Technology in the ere of social distancing
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During today's uncertain times of COVID-19, social distancing has been touted as the only solution to prevent the spread.This sane advice has been widely advertised, but it is difficult to assess whether it is being followed or not. Health experts say social distancing is important because it can slow the virus’ spread. Offices are shifting to remote work, college campuses are shifting to online courses, and entertainment events are being canceled. As we all are uncertain how this will impact our near-term experiences, but one thing is sure that technology will support our daily lives, possibly long-term as well.
Businesses must evaluate their infrastructure and policies to ensure they can support remote participation, both technically and socially. Companies may need to consider executing portions of their emergency preparedness and disaster recovery plans.The service providers must ensure their systems have the capacity and bandwidth to accommodate a large influx of users.
Virtual gatherings, enabled by digital platforms like Zoom, Google Hangouts, Facebook Live, FaceTime, House party and others, are helping socially‐distanced people across the world to engage with one another and socialize. It has become increasingly clear that social distancing should more aptly be called physical distancing — because those practicing it can still be social. As bars temporarily shut down to prevent potential virus transmission, virtual cocktail parties and happy hours are taking off.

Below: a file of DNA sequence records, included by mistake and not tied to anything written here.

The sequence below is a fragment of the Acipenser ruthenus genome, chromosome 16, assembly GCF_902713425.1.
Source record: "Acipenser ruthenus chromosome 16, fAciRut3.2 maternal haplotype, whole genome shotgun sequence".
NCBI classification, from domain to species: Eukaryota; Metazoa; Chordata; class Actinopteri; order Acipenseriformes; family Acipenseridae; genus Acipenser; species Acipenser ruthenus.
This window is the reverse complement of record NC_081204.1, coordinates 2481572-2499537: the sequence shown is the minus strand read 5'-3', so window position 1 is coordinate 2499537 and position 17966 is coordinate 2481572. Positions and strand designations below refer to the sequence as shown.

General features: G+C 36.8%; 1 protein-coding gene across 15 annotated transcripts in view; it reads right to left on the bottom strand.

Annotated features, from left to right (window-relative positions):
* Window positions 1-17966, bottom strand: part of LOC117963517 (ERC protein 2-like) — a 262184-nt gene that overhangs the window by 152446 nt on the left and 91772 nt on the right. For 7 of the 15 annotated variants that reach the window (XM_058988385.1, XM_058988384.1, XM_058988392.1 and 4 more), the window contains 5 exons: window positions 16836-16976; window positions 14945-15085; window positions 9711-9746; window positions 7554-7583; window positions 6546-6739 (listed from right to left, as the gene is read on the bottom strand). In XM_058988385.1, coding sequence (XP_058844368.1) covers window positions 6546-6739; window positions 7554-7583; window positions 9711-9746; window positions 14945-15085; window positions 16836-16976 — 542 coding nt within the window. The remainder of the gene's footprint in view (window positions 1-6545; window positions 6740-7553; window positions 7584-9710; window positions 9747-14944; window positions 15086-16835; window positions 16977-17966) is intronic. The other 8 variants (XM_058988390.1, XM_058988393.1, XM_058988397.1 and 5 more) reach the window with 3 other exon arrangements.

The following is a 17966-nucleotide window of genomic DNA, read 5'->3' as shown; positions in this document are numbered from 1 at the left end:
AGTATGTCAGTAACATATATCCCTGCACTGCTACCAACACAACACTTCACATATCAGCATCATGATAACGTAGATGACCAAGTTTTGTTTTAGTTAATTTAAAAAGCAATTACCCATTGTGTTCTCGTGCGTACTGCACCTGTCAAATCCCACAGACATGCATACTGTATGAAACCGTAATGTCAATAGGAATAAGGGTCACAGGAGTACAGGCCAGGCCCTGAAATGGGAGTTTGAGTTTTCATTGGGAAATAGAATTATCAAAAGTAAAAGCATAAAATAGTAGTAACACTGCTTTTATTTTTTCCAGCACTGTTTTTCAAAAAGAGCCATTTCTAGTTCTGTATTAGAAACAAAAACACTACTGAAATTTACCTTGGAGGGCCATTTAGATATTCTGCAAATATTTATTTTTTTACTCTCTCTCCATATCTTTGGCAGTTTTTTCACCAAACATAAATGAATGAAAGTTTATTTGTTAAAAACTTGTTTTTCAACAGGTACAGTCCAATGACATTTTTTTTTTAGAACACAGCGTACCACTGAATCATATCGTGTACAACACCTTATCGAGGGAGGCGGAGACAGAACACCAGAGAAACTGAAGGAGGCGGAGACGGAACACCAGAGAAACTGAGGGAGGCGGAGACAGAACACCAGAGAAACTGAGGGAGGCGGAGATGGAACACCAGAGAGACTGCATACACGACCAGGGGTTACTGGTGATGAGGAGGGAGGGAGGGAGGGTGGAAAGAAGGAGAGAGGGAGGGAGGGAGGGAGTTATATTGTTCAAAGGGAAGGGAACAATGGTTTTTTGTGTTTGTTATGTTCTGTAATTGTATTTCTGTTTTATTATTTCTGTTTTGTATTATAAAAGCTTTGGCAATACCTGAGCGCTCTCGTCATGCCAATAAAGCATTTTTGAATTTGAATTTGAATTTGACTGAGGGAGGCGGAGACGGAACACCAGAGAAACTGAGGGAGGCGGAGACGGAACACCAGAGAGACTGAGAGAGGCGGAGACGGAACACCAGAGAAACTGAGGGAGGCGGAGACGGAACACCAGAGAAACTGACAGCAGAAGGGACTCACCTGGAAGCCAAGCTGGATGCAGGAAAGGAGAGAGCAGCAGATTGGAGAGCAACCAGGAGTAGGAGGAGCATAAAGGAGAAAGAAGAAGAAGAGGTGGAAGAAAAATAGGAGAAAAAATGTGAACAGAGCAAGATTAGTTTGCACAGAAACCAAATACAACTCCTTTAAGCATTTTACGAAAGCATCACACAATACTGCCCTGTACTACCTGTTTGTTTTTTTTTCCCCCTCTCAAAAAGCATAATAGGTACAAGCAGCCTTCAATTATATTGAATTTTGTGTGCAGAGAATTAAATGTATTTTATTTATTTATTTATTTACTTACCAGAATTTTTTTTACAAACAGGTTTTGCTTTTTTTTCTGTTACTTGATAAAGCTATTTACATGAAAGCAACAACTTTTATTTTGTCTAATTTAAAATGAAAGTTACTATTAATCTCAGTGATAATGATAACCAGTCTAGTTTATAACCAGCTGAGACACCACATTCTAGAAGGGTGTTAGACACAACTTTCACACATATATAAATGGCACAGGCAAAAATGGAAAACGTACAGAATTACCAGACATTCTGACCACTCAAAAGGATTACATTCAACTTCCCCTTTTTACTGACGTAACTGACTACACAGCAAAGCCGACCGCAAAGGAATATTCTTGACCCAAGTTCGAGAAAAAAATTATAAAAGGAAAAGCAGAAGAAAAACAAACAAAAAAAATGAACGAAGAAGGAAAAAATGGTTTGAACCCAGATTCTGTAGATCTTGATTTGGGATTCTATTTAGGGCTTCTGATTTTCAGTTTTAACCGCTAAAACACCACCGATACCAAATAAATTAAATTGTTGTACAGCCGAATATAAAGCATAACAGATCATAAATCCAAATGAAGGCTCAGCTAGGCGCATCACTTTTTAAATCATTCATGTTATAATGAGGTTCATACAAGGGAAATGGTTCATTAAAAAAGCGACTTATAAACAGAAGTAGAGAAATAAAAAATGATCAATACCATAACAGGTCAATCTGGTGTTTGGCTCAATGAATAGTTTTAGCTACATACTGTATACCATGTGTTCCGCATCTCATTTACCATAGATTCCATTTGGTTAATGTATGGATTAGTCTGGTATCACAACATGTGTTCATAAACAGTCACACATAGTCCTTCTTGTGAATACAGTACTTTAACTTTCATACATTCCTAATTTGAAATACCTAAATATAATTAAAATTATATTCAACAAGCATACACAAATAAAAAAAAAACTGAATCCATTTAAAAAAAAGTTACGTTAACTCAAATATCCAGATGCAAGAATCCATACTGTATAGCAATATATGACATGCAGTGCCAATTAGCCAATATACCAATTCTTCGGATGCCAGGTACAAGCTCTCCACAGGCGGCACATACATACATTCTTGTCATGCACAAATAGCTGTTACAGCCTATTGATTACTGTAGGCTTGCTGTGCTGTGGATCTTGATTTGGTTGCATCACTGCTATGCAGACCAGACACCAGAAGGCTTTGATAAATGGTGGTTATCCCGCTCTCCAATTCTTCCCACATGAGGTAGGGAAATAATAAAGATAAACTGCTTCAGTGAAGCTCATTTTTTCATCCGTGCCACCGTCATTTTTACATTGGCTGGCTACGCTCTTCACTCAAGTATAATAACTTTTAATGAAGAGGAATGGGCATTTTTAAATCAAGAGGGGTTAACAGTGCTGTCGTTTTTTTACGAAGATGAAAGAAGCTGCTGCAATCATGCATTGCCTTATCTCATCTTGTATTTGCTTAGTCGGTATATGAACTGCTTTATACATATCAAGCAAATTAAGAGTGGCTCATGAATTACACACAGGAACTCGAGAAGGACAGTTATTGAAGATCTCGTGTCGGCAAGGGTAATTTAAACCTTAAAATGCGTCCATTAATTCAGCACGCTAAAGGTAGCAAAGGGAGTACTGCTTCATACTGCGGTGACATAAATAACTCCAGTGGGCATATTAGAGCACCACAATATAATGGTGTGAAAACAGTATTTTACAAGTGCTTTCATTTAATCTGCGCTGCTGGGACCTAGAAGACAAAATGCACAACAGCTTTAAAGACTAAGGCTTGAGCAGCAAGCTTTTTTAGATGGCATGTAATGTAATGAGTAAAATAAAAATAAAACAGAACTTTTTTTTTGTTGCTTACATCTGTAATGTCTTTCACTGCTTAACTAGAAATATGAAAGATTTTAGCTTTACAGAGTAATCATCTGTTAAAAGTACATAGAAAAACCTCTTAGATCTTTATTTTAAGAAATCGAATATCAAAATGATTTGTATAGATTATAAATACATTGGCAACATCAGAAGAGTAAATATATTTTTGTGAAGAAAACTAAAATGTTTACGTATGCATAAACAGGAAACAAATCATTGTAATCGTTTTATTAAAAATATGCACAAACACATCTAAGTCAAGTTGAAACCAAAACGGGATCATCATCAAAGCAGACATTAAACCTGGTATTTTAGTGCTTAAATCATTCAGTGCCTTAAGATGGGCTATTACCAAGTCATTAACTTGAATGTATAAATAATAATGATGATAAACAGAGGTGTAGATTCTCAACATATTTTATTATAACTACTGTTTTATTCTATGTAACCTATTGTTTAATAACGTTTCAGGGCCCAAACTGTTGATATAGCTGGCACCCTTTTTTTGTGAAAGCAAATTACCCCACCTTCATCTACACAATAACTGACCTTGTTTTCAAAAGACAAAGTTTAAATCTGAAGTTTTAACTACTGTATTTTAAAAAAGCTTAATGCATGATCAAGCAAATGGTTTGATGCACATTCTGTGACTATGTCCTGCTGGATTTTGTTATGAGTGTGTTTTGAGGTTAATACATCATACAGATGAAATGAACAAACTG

Physical distancing also does not mean cultural deprivation. Many of the world’s museums, including the British Museum in London, the Guggenheim Museum in New York and the Louvre in Paris, offer virtual online tours. It is now even possible for you to ask your guide questions and receive answers in real time as you tour.
We need to be empathetic to the impact on workers and students who will be forced to work and learn differently while continuing to meet social needs despite physical separation. At the time of publication, mandated quarantine and isolations are limited to specific regions where the concentration of COVID-19 cases are the highest. But already, a trend is emerging in higher education to shift to online courses for the remainder of the school year. Schools moving to online learning has increased, and the list is expected to grow.
Some recent changes, like greater workplace flexibility toward remote work and improved accessibility of tele health services, may prove enduring. This is an inflection point, and we’re going to look back and realize this is where it all changes. Remember that patience is a virtue. “Don’t panic!” And as always, be sure to consult your company or school’s IT department for guidance on how to stay efficient while working from home remotely.
It is clear that the pandemic has pushed humanity to use technology in innovative new ways, and that technology has made severe social distancing measures much more bearable. The new social distancing developments will have a lasting effect long after the coronavirus has been contained. We expect to grow as individuals and we anticipate this experience will result in adapting “the new normal.”